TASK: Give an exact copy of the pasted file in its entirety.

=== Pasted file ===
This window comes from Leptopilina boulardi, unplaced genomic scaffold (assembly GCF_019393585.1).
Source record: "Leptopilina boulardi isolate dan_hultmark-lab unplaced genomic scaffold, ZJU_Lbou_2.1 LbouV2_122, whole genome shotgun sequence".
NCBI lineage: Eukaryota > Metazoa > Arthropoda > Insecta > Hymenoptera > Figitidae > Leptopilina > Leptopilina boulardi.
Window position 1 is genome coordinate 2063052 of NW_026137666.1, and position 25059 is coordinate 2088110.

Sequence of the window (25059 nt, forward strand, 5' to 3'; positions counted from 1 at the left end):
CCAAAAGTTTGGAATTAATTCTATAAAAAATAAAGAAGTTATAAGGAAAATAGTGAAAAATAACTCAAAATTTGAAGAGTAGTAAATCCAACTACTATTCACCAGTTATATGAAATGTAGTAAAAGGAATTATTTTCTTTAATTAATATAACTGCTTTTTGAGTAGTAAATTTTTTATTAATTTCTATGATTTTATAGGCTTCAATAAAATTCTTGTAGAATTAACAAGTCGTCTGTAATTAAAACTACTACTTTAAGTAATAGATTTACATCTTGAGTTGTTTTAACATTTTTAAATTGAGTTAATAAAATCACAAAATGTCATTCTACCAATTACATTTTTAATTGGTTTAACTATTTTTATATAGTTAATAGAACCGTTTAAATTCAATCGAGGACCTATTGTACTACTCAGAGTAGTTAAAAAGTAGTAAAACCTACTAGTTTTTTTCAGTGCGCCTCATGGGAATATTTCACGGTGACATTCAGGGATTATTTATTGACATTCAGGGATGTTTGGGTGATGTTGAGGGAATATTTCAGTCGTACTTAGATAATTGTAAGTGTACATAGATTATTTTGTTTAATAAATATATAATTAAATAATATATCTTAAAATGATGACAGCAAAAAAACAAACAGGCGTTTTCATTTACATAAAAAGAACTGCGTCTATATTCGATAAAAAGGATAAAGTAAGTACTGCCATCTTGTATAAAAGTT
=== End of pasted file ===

This window comes from Leptopilina boulardi, unplaced genomic scaffold (assembly GCF_019393585.1).
Source record: "Leptopilina boulardi isolate dan_hultmark-lab unplaced genomic scaffold, ZJU_Lbou_2.1 LbouV2_122, whole genome shotgun sequence".
NCBI lineage: Eukaryota > Metazoa > Arthropoda > Insecta > Hymenoptera > Figitidae > Leptopilina > Leptopilina boulardi.
Window position 1 is genome coordinate 2063052 of NW_026137666.1, and position 25059 is coordinate 2088110.

Sequence of the window (25059 nt, forward strand, 5' to 3'; positions counted from 1 at the left end):
CCAAAAGTTTGGAATTAATTCTATAAAAAATAAAGAAGTTATAAGGAAAATAGTGAAAAATAACTCAAAATTTGAAGAGTAGTAAATCCAACTACTATTCACCAGTTATATGAAATGTAGTAAAAGGAATTATTTTCTTTAATTAATATAACTGCTTTTTGAGTAGTAAATTTTTTATTAATTTCTATGATTTTATAGGCTTCAATAAAATTCTTGTAGAATTAACAAGTCGTCTGTAATTAAAACTACTACTTTAAGTAATAGATTTACATCTTGAGTTGTTTTAACATTTTTAAATTGAGTTAATAAAATCACAAAATGTCATTCTACCAATTACATTTTTAATTGGTTTAACTATTTTTATATAGTTAATAGAACCGTTTAAATTCAATCGAGGACCTATTGTACTACTCAGAGTAGTTAAAAAGTAGTAAAACCTACTAGTTTTTTTCAGTGCGCCTCATGGGAATATTTCACGGTGACATTCAGGGATTATTTATTGACATTCAGGGATGTTTGGGTGATGTTGAGGGAATATTTCAGTCGTACTTAGATAATTGTAAGTGTACATAGATTATTTTGTTTAATAAATATATAATTAAATAATATATCTTAAAATGATGACAGCAAAAAAACAAACAGGCGTTTTCATTTACATAAAAAGAACTGCGTCTATATTCGATAAAAAGGATAAAGTAAGTACTGCCATCTTGTATAAAAGTT